Big Brother

by Lionel Shriver |

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The author of 11 previous novels, including We Need to Talk About Kevin, Shriver has earned a reputation for tackling hot-button issues, including high school shootings and the health care system. This time she turns her sharp eye on morbid obesity, introducing us to a married Iowa couple, Fletcher and Pandora, and their "guest who will not leave," Pandora's 400-lb. brother Edison. Edison's intrusion throws the couple's life into chaos while also educating them about the plight of the seriously overweight. When Pandora brings Edison to her workplace, "My impulse to protect my brother from my employees was disconcerting; my first introductions were tainted with a challenging demeanor, like, So? What are you looking at? that made my workers glance to the floor." Shriver knows this territory well: Her own obese brother died from cardiac arrest at the age of 55. Her delicious, highly readable novel highlights Fletcher and Pandora's ambivalence and raises challenging questions about how much a loving person can give to another without sacrificing his or her own well-being.

The Bling Ring

by Nancy Jo Sales |

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American teens love celebrities. You know what they love even more? Celebrity stuff. Which is the jumping-off point for Sales's shocking, and yet somehow inevitable, story of a group of upper-middle-class L.A. kids whose obsession with fame compels them to swipe $3 million worth of swag from the homes of equally fame-obsessed starlets, Lindsay Lohan and Paris Hilton among them. (Hilton plays herself in the upcoming Sofia Coppola film.) Sales, a superlative reporter, asks the question for all of us: Why would well-off kids take that risk? One of their lawyers sums up their motivation and, perhaps, our national gestalt: "If I have what they have, then I'll be like them. If I can dress like they dress, my problems will go away, my pain will go away...."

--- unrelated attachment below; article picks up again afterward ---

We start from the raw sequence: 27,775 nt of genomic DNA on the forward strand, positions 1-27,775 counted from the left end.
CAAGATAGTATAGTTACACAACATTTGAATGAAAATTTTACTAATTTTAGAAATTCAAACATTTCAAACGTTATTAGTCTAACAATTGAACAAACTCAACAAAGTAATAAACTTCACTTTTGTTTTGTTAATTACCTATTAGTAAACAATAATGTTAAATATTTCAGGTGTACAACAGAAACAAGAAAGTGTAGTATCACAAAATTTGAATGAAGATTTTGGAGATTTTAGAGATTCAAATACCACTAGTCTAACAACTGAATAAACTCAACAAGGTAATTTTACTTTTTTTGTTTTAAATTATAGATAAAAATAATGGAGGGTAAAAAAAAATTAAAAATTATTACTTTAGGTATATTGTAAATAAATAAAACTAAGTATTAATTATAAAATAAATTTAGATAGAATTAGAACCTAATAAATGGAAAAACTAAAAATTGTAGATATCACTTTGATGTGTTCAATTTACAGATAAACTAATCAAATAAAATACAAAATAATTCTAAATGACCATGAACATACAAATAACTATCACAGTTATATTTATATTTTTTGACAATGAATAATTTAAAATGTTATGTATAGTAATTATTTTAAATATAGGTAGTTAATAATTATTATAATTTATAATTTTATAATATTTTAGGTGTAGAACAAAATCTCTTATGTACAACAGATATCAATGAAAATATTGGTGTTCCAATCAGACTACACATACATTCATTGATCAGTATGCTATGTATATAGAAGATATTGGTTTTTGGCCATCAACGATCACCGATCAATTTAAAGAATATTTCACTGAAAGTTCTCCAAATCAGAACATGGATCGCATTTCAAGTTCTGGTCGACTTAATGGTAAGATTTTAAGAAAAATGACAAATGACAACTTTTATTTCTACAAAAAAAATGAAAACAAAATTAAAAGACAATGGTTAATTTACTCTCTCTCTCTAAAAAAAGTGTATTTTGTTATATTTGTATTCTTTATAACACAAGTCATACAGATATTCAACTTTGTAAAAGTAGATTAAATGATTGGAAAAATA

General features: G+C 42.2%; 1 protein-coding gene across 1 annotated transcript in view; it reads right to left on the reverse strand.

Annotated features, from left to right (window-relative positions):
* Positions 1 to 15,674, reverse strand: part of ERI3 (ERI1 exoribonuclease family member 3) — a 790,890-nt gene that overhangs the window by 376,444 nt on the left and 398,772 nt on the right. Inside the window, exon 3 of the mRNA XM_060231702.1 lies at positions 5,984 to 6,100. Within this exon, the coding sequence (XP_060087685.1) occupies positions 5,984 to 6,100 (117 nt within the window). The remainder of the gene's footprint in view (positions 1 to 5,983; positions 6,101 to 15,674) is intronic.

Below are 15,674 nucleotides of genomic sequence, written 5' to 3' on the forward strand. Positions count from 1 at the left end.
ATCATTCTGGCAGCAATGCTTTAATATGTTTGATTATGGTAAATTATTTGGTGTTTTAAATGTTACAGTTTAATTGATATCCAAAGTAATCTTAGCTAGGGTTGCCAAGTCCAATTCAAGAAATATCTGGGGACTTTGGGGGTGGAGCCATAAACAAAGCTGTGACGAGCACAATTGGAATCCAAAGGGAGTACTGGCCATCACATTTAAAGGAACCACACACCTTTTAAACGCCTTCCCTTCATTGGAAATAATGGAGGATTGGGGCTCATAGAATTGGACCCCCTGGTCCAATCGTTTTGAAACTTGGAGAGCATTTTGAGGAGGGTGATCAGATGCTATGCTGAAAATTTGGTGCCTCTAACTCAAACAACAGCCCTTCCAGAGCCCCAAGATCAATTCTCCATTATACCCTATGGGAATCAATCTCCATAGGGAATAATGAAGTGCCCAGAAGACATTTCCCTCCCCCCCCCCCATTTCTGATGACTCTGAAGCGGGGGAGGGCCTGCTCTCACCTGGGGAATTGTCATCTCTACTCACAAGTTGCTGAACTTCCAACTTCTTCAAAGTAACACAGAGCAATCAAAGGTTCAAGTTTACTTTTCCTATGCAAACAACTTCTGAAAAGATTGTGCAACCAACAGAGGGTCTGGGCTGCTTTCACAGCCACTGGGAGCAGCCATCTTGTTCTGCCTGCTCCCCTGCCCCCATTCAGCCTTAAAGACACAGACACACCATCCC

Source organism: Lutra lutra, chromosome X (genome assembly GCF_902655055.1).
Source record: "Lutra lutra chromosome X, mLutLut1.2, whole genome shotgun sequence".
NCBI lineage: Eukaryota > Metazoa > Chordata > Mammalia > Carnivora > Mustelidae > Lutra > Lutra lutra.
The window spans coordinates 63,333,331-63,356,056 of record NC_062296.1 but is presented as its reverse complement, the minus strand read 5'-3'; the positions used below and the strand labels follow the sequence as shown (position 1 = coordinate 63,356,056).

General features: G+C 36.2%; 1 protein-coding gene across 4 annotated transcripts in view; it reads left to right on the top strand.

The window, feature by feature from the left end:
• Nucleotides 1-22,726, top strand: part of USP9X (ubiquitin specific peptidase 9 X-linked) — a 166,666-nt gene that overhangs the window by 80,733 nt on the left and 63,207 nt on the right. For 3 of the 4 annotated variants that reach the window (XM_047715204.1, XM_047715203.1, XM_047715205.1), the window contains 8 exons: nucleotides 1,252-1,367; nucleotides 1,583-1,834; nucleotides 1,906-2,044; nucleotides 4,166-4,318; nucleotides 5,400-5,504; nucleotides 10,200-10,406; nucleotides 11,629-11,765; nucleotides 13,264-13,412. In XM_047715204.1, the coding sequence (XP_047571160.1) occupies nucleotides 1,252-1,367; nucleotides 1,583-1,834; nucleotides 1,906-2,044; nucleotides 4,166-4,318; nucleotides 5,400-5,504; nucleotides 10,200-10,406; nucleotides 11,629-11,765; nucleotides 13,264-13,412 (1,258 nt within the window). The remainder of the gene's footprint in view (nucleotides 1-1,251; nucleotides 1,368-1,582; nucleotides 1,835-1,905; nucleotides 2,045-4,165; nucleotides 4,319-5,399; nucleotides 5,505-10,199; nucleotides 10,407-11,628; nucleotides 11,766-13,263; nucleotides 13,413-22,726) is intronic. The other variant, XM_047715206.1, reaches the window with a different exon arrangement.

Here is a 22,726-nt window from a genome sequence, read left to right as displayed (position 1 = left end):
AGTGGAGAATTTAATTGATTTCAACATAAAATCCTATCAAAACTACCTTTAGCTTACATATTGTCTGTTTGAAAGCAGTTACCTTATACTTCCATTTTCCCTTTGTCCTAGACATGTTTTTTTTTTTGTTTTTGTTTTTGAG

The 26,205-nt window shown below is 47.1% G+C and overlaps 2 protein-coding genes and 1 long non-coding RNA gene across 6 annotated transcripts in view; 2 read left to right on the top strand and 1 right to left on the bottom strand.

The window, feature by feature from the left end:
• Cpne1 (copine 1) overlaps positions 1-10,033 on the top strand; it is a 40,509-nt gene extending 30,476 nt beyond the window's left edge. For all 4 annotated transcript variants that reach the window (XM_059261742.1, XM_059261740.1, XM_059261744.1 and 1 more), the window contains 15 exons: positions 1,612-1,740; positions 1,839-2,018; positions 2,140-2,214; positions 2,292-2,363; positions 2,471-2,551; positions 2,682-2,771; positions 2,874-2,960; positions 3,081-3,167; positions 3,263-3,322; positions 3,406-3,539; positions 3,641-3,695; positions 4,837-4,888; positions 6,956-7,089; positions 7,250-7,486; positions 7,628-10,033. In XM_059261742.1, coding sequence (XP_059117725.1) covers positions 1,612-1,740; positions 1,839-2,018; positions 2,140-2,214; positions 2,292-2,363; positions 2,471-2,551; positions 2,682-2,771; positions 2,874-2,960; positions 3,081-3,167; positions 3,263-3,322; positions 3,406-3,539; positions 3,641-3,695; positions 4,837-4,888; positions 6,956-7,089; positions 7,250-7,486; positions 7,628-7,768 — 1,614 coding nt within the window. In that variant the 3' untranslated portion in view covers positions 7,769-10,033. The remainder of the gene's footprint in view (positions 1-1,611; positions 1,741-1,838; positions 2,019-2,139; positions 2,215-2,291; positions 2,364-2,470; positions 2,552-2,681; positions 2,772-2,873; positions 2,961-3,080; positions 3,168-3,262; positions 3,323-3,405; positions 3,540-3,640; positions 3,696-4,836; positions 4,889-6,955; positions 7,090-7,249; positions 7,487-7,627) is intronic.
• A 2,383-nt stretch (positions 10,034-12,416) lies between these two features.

Crazy Rich Asians

by Kevin Kwan |

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There's rich, there's filthy rich, and then there's crazy rich. Kwan's debut takes us to Singapore high society, where, as one character notes, "this crowd made Upper East Side girls look like Mennonites." A Pride and Prejudice-like send-up about an heir bringing his Chinese-American girlfriend home to meet his ancestor-obsessed family, the book hilariously skewers imperial splendor and the conniving antics of the Asian jet set.


by Roxana Robinson |

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In this page-turner, Robinson brings us inside the homecoming of Marine Conrad Farrell, an Iraq War veteran. As his military plane approaches his Katonah, N.Y., home, Farrell anticipates his reunion with his girlfriend and family, realizing "he couldn't prepare himself, because he wasn't the person they were expecting to meet." Farrell's fresh memories of unspeakable horrors keep him in a purgatory between past and present. Robinson's fifth novel is an exceptional account of life after war.

The Lullaby of Polish Girls

by Dagmara Dominczyk |

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This compelling coming-of-age story follows Anna, who immigrates to Brooklyn with her family as a child in the '80s, and Justyna and Kamila, the friends she makes on her return visits to Poland. Dominczyk uses a fresh, confident style to trace their journeys into young adulthood, creating an original portrait of friendship and identity.



by Alan Sepinwall

A critic's grateful paean to the era that began when The Sopranos "made TV a better, happier place for thinking viewers."


by Lee Woodruff

An essayist who coauthored her husband Bob Woodruff's memoir, this debut novelist impresses with a moving tale about a family tragedy.


by Maggie Shipstead

A smart addition to the wedding-weekend genre, featuring inappropriate lust, family feuds and a beached whale.

Max Brooks's World War Z - one of his three zombie bestsellers - will soon be a Brad Pitt film

When did you get hooked on the undead? I was 12. I watched my first Italian cannibal zombie movie; it scared the bejesus out of me. When Y2K fever was happening I went looking for a book on how to survive the zombie apocalypse, and nobody was writing it because they were all off having a life.

Did your dad, Mel Brooks, offer writing advice? He said, "Cut it down, get to the jokes."

Can zombies be funny?

If there is a joke, it's on me for being so into this.

Jen Lancaster, 45, spent a year following Martha Stewart's lifestyle tips. What could possibly go wrong?

Why did you decide to do this?

Whenever something would go wrong, my husband would say, "Do you think Martha Stewart has to chase her cats off the Thanksgiving buffet?" I needed actionable information.

How did you start?

My first big project was Easter. I went all out and learned some important lessons: Chocolate melts on a sunny day and 15 lbs. of candy is too much for eight children.

Successes? I followed her recipes for four Thanksgiving pies (one had 25 steps). It took 11 hours. When everyone started to dive in, I thought, Oh no! They were too pretty to eat!

Anything "too Martha" for you? I'm never going to build my own chicken coop.